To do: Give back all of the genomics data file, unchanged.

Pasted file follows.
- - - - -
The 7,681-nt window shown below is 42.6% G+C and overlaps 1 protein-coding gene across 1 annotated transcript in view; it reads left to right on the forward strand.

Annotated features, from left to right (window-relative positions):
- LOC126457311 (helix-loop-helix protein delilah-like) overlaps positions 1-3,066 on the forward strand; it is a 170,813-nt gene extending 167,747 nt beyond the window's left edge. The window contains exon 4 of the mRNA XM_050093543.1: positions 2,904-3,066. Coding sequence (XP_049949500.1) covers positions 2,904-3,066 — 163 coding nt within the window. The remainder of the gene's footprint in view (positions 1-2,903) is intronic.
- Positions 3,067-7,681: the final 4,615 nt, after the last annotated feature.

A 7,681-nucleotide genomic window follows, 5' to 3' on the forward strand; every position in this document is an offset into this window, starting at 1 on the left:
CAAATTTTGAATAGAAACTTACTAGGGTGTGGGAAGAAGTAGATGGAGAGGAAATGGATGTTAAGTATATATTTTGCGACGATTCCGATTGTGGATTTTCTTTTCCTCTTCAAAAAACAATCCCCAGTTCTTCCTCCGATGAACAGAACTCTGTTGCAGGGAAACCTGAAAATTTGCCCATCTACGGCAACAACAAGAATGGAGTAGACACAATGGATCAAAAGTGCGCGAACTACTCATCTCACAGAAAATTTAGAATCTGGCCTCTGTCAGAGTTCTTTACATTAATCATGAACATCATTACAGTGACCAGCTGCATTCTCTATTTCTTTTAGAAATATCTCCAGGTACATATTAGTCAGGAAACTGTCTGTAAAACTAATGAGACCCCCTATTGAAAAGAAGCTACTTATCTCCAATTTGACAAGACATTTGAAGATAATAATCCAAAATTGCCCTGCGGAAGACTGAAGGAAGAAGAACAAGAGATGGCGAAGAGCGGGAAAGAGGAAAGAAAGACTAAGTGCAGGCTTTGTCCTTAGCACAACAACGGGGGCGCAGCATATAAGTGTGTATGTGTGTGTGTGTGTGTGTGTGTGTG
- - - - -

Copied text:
The 7,681-nt window shown below is 42.6% G+C and overlaps 1 protein-coding gene across 1 annotated transcript in view; it reads left to right on the forward strand.

Annotated features, from left to right (window-relative positions):
- LOC126457311 (helix-loop-helix protein delilah-like) overlaps positions 1-3,066 on the forward strand; it is a 170,813-nt gene extending 167,747 nt beyond the window's left edge. The window contains exon 4 of the mRNA XM_050093543.1: positions 2,904-3,066. Coding sequence (XP_049949500.1) covers positions 2,904-3,066 — 163 coding nt within the window. The remainder of the gene's footprint in view (positions 1-2,903) is intronic.
- Positions 3,067-7,681: the final 4,615 nt, after the last annotated feature.

A 7,681-nucleotide genomic window follows, 5' to 3' on the forward strand; every position in this document is an offset into this window, starting at 1 on the left:
CAAATTTTGAATAGAAACTTACTAGGGTGTGGGAAGAAGTAGATGGAGAGGAAATGGATGTTAAGTATATATTTTGCGACGATTCCGATTGTGGATTTTCTTTTCCTCTTCAAAAAACAATCCCCAGTTCTTCCTCCGATGAACAGAACTCTGTTGCAGGGAAACCTGAAAATTTGCCCATCTACGGCAACAACAAGAATGGAGTAGACACAATGGATCAAAAGTGCGCGAACTACTCATCTCACAGAAAATTTAGAATCTGGCCTCTGTCAGAGTTCTTTACATTAATCATGAACATCATTACAGTGACCAGCTGCATTCTCTATTTCTTTTAGAAATATCTCCAGGTACATATTAGTCAGGAAACTGTCTGTAAAACTAATGAGACCCCCTATTGAAAAGAAGCTACTTATCTCCAATTTGACAAGACATTTGAAGATAATAATCCAAAATTGCCCTGCGGAAGACTGAAGGAAGAAGAACAAGAGATGGCGAAGAGCGGGAAAGAGGAAAGAAAGACTAAGTGCAGGCTTTGTCCTTAGCACAACAACGGGGGCGCAGCATATAAGTGTGTATGTGTGTGTGTGTGTGTGTGTGTGTG